In April 2009, the SAIRC in Hillman v Paperlinx Australia Pty Ltd  SAIRC 31 convicted and fined an employer for failing to ensure that an employee was safe from injury and risks to health while at work, in breach of section 19(1) Occupational Health and Welfare Act 1986 (SA) (OHW Act). The defendant, Paperlinx Australia Pty Ltd (Paperlinx), carried on business as a stationery products manufacturer.
An employee of Paperlinx, Mark Barton (Barton), was injured when his right hand became trapped between two unguarded rollers in a printing machine which were 15 to 20mm apart. The injury occurred when Barton was attempting to remove twisted paper from the rollers while the machine continued to operate at normal running speed. Barton suffered a crush and degloving injury to his dominant right hand as a result of the incident. The charge was based upon two failures by Paperlinx: firstly, a failure to provide plant in a safe condition and secondly, a failure to provide and maintain reasonably practicable safe systems of work.
Failure to provide plant in a safe condition
In relation to the first failure, Paperlinx had failed to guard the rollers and failed to guard or regulate access to the top of the machine rollers and nip points. Furthermore, the access ladder and platform which allowed easy access to the top of the machine were not subject to any guarding or interlocking mechanisms. It was found that Paperlinx was aware that its employees were exposed to a risk of injury from the unguarded points and although engineering controls had been identified as the most appropriate method to reduce risk, repeated recommendations were not acted upon by Paperlinx. Paperlinx had administrative controls in the form of safe operating procedures in place; however, those procedures were not enforced.
Failure to maintain safe systems of work
The second failure was a failure by Paperlinx to provide and maintain reasonably practicable safe systems of work. In particular, Paperlinx failed to develop or implement adequate safe operating procedures for clearing paper from the printing machine before a jam had occurred. Paperlinx had posted a warning sign on the machine and told its employee not to remove paper from the machine while it was running. However, supervisors, managers and the site engineer at Paperlinx were aware that it was common practice to remove paper from the machine while it was still running.
When considering an appropriate penalty, the court took into consideration a similar incident that occurred at Paperlinx two and a half years prior to Barton’s injury and in respect of which a conviction under section 19(1) OHW Act was recorded only two months prior to the second incident. The previous incident involved a similar machine and a hand injury which also involved fingers being drawn between unguarded rollers.
Magistrate Hardy noted his concern that Paperlinx had learned little or nothing from the previous incident and that Paperlinx had dealt with the risk by implementing safe operating procedures which were inadequately applied. Magistrate Hardy observed that even though the guarding and preventative measures were expensive, not simple to achieve and required some resources, they were actioned fairly quickly once the machine was subject to a prohibition notice and had to be guarded. Magistrate Hardy convicted Paperlinx and imposed a penalty of $35,000, reduced by 25% in respect of demonstrable contrition and an early guilty plea.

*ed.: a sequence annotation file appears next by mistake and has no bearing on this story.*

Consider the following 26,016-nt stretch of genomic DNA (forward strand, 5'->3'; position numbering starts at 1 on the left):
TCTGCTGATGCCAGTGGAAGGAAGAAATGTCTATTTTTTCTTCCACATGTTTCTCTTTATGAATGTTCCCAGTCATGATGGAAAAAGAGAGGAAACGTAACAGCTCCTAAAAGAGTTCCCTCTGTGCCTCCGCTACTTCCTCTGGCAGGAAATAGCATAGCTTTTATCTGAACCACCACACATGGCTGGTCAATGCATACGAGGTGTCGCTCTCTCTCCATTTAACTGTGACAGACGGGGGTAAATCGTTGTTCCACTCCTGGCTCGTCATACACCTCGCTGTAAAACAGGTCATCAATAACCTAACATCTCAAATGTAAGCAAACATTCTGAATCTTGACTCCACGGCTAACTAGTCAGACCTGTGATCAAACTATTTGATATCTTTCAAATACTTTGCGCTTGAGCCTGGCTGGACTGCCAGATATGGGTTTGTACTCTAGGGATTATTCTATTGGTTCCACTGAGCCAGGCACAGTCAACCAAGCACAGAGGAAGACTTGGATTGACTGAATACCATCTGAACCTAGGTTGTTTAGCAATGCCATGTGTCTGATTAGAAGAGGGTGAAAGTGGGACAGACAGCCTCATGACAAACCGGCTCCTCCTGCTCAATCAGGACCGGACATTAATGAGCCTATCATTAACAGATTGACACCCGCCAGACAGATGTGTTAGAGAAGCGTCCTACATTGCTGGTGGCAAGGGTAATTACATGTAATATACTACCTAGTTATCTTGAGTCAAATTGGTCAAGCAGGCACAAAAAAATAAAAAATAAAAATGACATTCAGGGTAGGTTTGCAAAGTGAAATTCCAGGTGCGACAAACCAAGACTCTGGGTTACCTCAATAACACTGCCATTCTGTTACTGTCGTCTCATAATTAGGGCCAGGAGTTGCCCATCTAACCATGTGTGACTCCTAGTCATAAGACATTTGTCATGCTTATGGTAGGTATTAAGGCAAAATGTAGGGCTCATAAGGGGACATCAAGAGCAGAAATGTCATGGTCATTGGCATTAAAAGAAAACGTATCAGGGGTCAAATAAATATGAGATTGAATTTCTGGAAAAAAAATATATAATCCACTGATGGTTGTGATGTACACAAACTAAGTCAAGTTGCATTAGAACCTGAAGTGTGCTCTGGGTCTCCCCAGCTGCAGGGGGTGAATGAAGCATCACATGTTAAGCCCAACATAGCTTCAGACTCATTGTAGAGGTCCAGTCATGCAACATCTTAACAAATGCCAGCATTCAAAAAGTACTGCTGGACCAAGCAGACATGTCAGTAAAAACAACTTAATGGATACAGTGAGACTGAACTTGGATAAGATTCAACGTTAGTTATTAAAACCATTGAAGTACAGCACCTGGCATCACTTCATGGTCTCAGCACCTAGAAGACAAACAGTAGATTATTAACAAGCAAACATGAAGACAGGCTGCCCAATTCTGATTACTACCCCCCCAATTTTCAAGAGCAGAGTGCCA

OHS legislation in Australian states and territories provides maximum fines for OHS offences. In South Australia the maximum penalty for a subsequent OHS offence by a company is $600,000 (although it was $200,000 at the time the incident occurred). The penalty range for OHS offences varies across jurisdictions, for example in Queensland the maximum penalty which may be imposed on a corporation for an incident which causes death or grievous bodily harm is $500,000 and in Tasmania the maximum penalty for an OHS offence by a corporation is $180,000.
Australian states and territories also have legislation which sets out sentencing principles which guide the courts in determining an appropriate sentence. For example, in Queensland, a court must have regard to sentences imposed on the offender in another State or Territory for an offence committed at, or about the same time, as the offence for which the court is considering an appropriate sentence. In South Australia, a court in determining a sentence for an offence may have regard to other offences (if any) that are to be taken into account.
In effect, where an obligation holder is found guilty of a subsequent offence, there is an increased likelihood that:
- a conviction will be recorded; and
- the fine imposed will be higher than for a similar offence which is a first offence.
In some states and territories such as South Australia and Western Australia, the OHS legislation expressly provides a higher maximum penalty for subsequent offences.
Lessons for employers
This decision demonstrates the importance of implementing more effective controls to address risks in the workplace where administrative controls are disregarded by employees and supervisors in practice. It is common across all jurisdictions that subsequent OHS offences are more likely to result in a conviction being recorded and higher fines being imposed against obligation holders.
It is therefore important that obligation holders take positive steps to rectify inadequate procedures identified by the court in an OHS prosecution and further ensure that all safe work procedures are implemented, monitored and enforced in order to decrease the risk of further injury or death.